“Come let us adore Him!”
What does it mean to “see” God?
When Christ comes, God will be seen by men
(From St. Ireneaus) “There is one God, who by his word and wisdom created all things and set them in order. His Word is our Lord Jesus Christ, who in this last age became man among men to unite end and beginning, that is, man and God.
The prophets, receiving the gift of prophecy from this same Word, foretold his coming in the flesh, which brought about the union and communion between God and man ordained by the Father. From the beginning the word of God prophesied that God could be seen by men and would live among them on earth; he would speak with his own creation and be present to it, bringing it salvation and being visible to it. He would free us from the hands of all who hate us, that is from the spirit of sin, and enable us to serve him in holiness and justice all our days. Man was to receive the Spirit of God and so attain to the glory of the Father.
The prophets, then, foretold that God would be seen by men. As the Lord himself says: Blessed are the pure of heart, for they shall see God. In his greatness and in expressible glory no one can see God and live, for the Father is beyond our comprehension. But in his love and generosity and omnipotence he allows even this to those who love him, that is, even to see God, as the prophets foretold. For what is impossible to men is possible to God.
By his own powers man cannot see God, yet God will be seen by men because he wills it. He will be seen by those he chooses, at the time he chooses, and in the way he chooses, for God can do all things. He was seen of old through the Spirit in prophecy; he was seen through the Son by our adoption as his children, and he will be seen in the kingdom of heaven in his own being as the Father. The Spirit prepares man to receive the Son of God, the Son leads him to the Father, and the Father, freeing him from change and decay, bestows the eternal life that comes to everyone from seeing God.
As those who see light are in the light sharing its brilliance, so those who see God are in God sharing his glory, and the glory gives them life. To see God is to share in life.” ~St. Ireneaus
Merry Christmas! May His Face shine upon you and your loved ones, today and always!
“In Thee God will manifest the splendor of His presence, for the whole world to see”~Baruch 4
*What is Byssus? – Byssus is a cloth of exceeding fine texture used by the ancients. Fit for Royalty, a King, a High Priest, and God. Known as “sea-silk,” it is more rare and precious than gold. Made from the long tough silky filaments of Pinna Nobilis mollusks that anchor them to the seabed–strong enough to resist the extreme hydrodynamic forces of the sea. Byssus has a shimmering, iridescent quality which reflects light. Byssus is extremely delicate, yet strong at the same time. It resists water, weak acids, bases, ethers, and alcohols. It can’t be painted, as it does not retain pigments, it can only be dyed; and then, only purple. It can also last for more than 2000 years.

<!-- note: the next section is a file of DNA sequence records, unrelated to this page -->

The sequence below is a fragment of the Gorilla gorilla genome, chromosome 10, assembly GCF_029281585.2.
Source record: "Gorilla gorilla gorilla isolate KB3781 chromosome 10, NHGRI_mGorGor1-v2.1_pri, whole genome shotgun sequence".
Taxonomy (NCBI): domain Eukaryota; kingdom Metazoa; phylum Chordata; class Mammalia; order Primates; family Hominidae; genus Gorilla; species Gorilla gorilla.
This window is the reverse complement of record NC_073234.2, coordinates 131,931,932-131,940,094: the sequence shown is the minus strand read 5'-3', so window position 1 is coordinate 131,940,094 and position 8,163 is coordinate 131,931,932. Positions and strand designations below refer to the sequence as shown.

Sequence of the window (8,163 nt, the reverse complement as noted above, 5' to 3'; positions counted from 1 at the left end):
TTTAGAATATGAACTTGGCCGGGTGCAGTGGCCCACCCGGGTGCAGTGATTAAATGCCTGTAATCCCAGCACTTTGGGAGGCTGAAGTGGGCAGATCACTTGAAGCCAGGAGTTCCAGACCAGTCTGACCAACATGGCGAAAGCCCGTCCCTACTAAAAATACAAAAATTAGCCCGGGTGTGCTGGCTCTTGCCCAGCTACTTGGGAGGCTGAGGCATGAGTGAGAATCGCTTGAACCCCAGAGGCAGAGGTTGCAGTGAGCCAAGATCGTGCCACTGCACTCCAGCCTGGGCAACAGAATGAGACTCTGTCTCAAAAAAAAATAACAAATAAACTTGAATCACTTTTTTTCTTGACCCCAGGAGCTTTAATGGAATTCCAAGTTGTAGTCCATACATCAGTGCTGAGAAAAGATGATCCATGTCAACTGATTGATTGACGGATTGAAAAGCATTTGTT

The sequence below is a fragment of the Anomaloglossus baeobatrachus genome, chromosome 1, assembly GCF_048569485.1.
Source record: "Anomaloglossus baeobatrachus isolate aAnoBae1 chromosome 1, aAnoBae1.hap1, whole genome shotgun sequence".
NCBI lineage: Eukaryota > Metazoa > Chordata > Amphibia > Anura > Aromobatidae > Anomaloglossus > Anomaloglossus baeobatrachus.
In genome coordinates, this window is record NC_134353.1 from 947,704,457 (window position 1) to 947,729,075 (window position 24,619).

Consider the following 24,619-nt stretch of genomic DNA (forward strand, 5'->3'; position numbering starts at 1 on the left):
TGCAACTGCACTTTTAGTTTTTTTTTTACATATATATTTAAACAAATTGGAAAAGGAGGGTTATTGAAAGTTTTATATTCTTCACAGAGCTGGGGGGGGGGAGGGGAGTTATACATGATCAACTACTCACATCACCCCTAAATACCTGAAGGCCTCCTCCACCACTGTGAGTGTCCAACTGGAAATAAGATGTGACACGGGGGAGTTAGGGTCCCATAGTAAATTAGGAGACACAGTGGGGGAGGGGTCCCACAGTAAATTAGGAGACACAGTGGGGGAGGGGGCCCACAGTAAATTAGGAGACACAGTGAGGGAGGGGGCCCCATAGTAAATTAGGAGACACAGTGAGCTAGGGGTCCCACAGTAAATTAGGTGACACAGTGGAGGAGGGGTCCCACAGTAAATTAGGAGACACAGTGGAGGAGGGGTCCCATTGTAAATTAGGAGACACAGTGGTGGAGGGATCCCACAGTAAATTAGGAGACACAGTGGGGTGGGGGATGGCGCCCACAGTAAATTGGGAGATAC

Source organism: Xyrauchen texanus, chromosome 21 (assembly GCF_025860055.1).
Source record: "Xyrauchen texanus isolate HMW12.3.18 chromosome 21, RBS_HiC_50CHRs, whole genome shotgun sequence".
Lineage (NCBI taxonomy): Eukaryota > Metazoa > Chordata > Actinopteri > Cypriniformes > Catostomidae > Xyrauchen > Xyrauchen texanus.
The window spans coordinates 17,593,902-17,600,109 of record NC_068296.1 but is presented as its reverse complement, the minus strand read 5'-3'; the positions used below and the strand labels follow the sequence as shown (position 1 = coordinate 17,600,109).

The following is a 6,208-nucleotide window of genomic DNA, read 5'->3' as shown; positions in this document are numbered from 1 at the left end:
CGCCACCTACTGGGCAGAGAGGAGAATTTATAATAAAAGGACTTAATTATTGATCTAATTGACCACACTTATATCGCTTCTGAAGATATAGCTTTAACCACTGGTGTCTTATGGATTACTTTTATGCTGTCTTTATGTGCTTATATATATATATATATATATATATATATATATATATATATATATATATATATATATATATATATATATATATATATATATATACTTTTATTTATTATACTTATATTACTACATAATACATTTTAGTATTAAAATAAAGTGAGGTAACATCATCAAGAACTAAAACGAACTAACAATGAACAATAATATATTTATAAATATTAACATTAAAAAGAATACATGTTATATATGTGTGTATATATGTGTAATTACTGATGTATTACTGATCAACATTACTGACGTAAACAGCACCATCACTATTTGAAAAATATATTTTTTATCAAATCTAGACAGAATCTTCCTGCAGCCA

Byssus is mentioned in the Bible forty times–For just a few examples: in Genesis, Pharaoh took off his ring from his hand, and put it on Joseph’s hand, and arrayed him in clothes of byssus, and put a gold chain on his neck. (Genesis 41) The curtains of the tabernacle (Exodus 26) were twined with byssus. Kingly and priestly garments were made with byssus. (Exodus) Solomon made a veil for the Holy of Holies with cherubim embroidered upon it in byssus.
The Veil of the Holy Face of Manoppello is also made of rare, precious byssus silk. The skill needed to weave a byssus veil as fine as the Veil of the Holy Face of Manoppello is exceedingly great. Chiara Vigo, known as “the last woman who weaves byssus” has said that neither she or anyone alive today could duplicate the gossamer-thin Veil, which is sheer enough to read a newspaper through. The weave is so delicate, she says, that only the nimble fingers of a very skillful child could weave something so fine.
It has been speculated–perhaps even the young Blessed Virgin Mary learned to weave byssus, as a young child in the temple, for the priestly garments. Perhaps, she herself wove this particular miraculous Veil with her own pure hands, which was placed as a face-cloth (sudarium) on the Face of Jesus in the tomb, and is thought to have recorded the very moment of the Resurrection of Jesus, true God and true Man, High-Priest and King!
(Click here for a BBC article on the last woman who weaves byssus, Chiara Vigo.)